Six Keys to Preventing Complications and Giving Birth to a Healthy Baby
by Marci O'Daffer, CCE, Doula
© 2001 Midwifery Today, Inc. All Rights Reserved.
[Editor's Note: This article originally appeared in Having a Baby Today, Spring 2001, No. 1.]
You've probably experienced one of these, or know someone who has:
- Pregnancy-induced hypertension (PIH)
- Preeclampsia, toxemia, HELLP syndrome
- Placental abruption
- IntraUterine Growth Retardation (IUGR)
- Preterm labor and bed rest
- Drugs to reduce blood pressure and halt preterm labor
- Small for Gestational Age (SGA) babies
- Premature babies
Pregnancy is scary these days, especially when we are constantly told that there is no known cause and no known cure to any of these common complications. But is that really the truth?
More than 100 years of medical research has shown that there is indeed a way to avoid these problems: proper pregnancy nutrition. Your growing baby gets every nutrient needed for growth—from nerves to muscles to bone to brain—from your bloodstream, and nowhere else. If you don't eat the right foods, the baby cannot suck nutrients out of your body like a parasite, as myth has it. The baby is fed by placental circulation, which gets nutrients only from the mother's bloodstream, and the only way nutrients get into the mother's bloodstream is through what she eats.
What can you do to prevent complications and give birth to a healthy baby? Based on Dr. Tom Brewer's proven Brewer Medical Diet, here are six simple steps that you can start today:
- Eat 80–100 grams of high quality protein every day. Protein forms the foundation of every cell of your baby's body. These can be lean meats or vegetarian combinations.
- Take in at least 2,400 calories every day, to prevent your body from burning the protein you eat for energy. Don't hesitate to use real butter on your bread—it's a natural and concentrated source of fat your body can use.
- Salt your food to taste. You actually need more sodium in pregnancy, not less, especially if you're experiencing excessive swelling or increased blood pressure. Lack of sodium will actually worsen these symptoms! Your taste buds are uniquely designed to tell you how much sodium you need, and your body is naturally able to regulate how much sodium stays and how much is excreted, according to its needs. Feel free to use alternatives to table salt, such as kelp, and let your taste buds be your guide to quantity. If your food tastes flat, don't be shy about it!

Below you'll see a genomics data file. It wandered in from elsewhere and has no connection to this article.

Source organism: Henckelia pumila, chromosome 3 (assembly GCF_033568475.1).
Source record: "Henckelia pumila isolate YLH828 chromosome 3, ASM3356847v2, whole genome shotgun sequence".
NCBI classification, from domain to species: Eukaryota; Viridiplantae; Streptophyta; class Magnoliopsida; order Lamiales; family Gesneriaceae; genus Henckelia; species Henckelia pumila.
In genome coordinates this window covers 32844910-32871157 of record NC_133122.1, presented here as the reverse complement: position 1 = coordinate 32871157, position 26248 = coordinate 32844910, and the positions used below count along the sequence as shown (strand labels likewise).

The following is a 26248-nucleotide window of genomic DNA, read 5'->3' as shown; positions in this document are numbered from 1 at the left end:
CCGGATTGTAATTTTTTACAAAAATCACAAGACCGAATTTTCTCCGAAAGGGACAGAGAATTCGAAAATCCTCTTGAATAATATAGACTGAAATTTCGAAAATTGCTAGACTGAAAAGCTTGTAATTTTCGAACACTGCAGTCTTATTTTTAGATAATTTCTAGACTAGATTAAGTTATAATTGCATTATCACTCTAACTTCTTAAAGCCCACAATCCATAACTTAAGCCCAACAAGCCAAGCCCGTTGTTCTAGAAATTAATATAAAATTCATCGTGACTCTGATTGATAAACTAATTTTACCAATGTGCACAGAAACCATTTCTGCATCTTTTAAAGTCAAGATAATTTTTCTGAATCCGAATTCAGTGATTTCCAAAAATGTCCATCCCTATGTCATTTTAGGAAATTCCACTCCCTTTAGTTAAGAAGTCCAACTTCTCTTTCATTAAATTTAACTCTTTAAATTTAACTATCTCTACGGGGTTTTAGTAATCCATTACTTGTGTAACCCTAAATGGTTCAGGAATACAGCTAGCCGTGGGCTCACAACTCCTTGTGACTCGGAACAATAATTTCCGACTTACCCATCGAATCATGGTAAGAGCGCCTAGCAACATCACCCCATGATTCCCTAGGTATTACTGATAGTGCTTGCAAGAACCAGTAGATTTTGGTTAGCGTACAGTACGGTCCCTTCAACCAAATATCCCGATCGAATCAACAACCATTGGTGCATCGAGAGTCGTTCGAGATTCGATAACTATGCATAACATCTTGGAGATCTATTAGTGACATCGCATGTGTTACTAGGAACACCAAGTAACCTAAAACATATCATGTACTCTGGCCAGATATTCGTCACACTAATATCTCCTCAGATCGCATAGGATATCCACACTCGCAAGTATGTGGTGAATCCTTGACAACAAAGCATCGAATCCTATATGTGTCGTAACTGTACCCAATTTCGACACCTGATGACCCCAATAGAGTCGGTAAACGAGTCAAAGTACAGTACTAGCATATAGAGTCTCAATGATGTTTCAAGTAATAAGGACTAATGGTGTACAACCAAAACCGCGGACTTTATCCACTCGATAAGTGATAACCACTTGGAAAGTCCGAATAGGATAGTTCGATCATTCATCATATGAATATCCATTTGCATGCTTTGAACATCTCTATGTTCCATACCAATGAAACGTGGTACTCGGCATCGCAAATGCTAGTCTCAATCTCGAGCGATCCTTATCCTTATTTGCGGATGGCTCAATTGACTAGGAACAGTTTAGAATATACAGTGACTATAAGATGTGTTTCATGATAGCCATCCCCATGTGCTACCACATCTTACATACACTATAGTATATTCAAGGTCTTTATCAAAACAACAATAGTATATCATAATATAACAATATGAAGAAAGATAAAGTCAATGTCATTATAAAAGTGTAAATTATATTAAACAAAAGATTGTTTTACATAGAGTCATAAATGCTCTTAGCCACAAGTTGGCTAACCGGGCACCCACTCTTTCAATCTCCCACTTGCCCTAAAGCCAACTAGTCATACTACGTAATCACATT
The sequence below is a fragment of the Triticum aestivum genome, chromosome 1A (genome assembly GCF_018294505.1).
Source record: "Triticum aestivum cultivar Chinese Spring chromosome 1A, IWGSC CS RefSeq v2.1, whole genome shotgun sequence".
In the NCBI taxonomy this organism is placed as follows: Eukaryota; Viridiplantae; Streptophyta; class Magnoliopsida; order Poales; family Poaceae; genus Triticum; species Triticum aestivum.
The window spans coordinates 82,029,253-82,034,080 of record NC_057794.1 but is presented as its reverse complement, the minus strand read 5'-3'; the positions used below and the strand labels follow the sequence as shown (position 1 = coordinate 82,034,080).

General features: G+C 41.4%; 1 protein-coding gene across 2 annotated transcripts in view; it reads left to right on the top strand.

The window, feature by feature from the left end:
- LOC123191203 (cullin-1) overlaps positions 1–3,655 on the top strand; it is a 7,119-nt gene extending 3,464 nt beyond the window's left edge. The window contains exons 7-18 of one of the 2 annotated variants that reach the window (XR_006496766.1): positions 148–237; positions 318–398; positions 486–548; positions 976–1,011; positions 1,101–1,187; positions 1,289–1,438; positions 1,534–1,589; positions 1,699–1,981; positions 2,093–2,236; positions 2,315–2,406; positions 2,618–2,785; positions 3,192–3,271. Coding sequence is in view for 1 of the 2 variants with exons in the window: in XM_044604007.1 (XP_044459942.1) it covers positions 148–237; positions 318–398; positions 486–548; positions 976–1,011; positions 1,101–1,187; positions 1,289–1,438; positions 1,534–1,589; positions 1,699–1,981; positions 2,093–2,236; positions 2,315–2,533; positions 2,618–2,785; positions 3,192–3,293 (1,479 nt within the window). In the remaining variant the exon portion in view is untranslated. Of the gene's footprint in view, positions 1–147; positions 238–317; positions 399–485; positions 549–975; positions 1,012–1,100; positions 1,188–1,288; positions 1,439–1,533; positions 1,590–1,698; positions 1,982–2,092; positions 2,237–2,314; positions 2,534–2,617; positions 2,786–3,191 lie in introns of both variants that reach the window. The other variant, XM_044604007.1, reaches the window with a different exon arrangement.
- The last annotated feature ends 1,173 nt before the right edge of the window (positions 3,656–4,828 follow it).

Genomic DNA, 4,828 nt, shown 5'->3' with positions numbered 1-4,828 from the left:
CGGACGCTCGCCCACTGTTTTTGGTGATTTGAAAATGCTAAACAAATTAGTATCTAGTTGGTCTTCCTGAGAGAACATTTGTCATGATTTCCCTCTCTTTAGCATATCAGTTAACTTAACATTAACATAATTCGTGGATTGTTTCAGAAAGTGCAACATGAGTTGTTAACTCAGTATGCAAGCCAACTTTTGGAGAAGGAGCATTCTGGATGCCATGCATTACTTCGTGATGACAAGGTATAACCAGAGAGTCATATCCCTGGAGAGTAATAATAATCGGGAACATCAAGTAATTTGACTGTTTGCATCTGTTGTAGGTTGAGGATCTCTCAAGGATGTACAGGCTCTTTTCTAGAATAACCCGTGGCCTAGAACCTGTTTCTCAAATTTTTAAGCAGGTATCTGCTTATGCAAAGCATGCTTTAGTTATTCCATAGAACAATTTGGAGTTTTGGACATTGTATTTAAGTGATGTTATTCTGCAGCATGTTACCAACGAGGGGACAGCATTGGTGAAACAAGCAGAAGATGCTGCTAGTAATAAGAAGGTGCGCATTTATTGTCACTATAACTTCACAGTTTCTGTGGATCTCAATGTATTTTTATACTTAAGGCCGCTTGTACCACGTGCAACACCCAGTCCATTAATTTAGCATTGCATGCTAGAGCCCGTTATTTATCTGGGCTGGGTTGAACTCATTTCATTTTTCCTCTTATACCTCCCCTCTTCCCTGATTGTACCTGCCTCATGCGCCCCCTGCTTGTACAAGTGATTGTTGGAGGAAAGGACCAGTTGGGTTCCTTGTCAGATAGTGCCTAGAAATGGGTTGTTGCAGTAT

- Make milk and eggs the foundation of your pregnancy nutrition: four cups of milk and two eggs a day equals 50 percent of your protein needs and supplies your baby with many essential nutrients for growth. Vegetarians and the lactose intolerant will need to carefully choose equivalent alternatives.
- Choose whole grains over refined and processed grains whenever possible. Whole grains (including brown rice, whole wheat flour, bran and oats) offer about 1/3 more nutrients than their processed or "enriched" counterparts.
- Round out your pregnancy diet with fresh fruits, vegetables, and real juices (not sweetened juice "drinks"). Include both dark green and yellow varieties, and drink plenty of pure water when you're thirsty. Fruits and vegetables contain water, as well as important nutrients to help your body fight infection and metabolize other nutrients.
The metabolic processes that sustain life are very complex, and all the nutrients are interdependent. When your diet is lacking in any single nutrient, then you are in an overall state of malnutrition. It's never too early to start. It's only too late once your baby is born. Start today!
Marci O'Daffer is a Certified Childbirth Educator/Doula, Webmaster for Dr. Tom Brewer and editor of the new e-book, The Brewer Pregnancy Hotline.
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